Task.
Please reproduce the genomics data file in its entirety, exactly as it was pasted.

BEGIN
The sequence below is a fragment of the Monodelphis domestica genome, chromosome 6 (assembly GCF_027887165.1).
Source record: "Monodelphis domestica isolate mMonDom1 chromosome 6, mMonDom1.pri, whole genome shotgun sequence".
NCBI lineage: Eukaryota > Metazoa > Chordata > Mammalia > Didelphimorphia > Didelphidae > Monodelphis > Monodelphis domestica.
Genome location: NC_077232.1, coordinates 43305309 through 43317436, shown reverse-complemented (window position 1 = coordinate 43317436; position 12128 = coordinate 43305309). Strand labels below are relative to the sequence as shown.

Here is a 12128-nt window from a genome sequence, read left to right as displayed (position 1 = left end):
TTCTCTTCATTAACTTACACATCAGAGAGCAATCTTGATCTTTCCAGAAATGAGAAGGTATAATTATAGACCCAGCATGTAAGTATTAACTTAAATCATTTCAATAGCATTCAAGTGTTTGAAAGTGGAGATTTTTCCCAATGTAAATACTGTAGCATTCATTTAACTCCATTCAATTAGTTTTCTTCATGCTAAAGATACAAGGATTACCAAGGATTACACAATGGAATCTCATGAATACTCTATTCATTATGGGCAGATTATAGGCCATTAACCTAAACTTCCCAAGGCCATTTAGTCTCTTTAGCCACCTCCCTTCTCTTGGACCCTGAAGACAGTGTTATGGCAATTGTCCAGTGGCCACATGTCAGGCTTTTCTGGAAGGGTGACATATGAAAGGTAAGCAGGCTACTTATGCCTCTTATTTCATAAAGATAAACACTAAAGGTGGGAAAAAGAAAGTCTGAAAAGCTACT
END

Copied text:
The sequence below is a fragment of the Monodelphis domestica genome, chromosome 6 (assembly GCF_027887165.1).
Source record: "Monodelphis domestica isolate mMonDom1 chromosome 6, mMonDom1.pri, whole genome shotgun sequence".
NCBI lineage: Eukaryota > Metazoa > Chordata > Mammalia > Didelphimorphia > Didelphidae > Monodelphis > Monodelphis domestica.
Genome location: NC_077232.1, coordinates 43305309 through 43317436, shown reverse-complemented (window position 1 = coordinate 43317436; position 12128 = coordinate 43305309). Strand labels below are relative to the sequence as shown.

Here is a 12128-nt window from a genome sequence, read left to right as displayed (position 1 = left end):
TTCTCTTCATTAACTTACACATCAGAGAGCAATCTTGATCTTTCCAGAAATGAGAAGGTATAATTATAGACCCAGCATGTAAGTATTAACTTAAATCATTTCAATAGCATTCAAGTGTTTGAAAGTGGAGATTTTTCCCAATGTAAATACTGTAGCATTCATTTAACTCCATTCAATTAGTTTTCTTCATGCTAAAGATACAAGGATTACCAAGGATTACACAATGGAATCTCATGAATACTCTATTCATTATGGGCAGATTATAGGCCATTAACCTAAACTTCCCAAGGCCATTTAGTCTCTTTAGCCACCTCCCTTCTCTTGGACCCTGAAGACAGTGTTATGGCAATTGTCCAGTGGCCACATGTCAGGCTTTTCTGGAAGGGTGACATATGAAAGGTAAGCAGGCTACTTATGCCTCTTATTTCATAAAGATAAACACTAAAGGTGGGAAAAAGAAAGTCTGAAAAGCTACT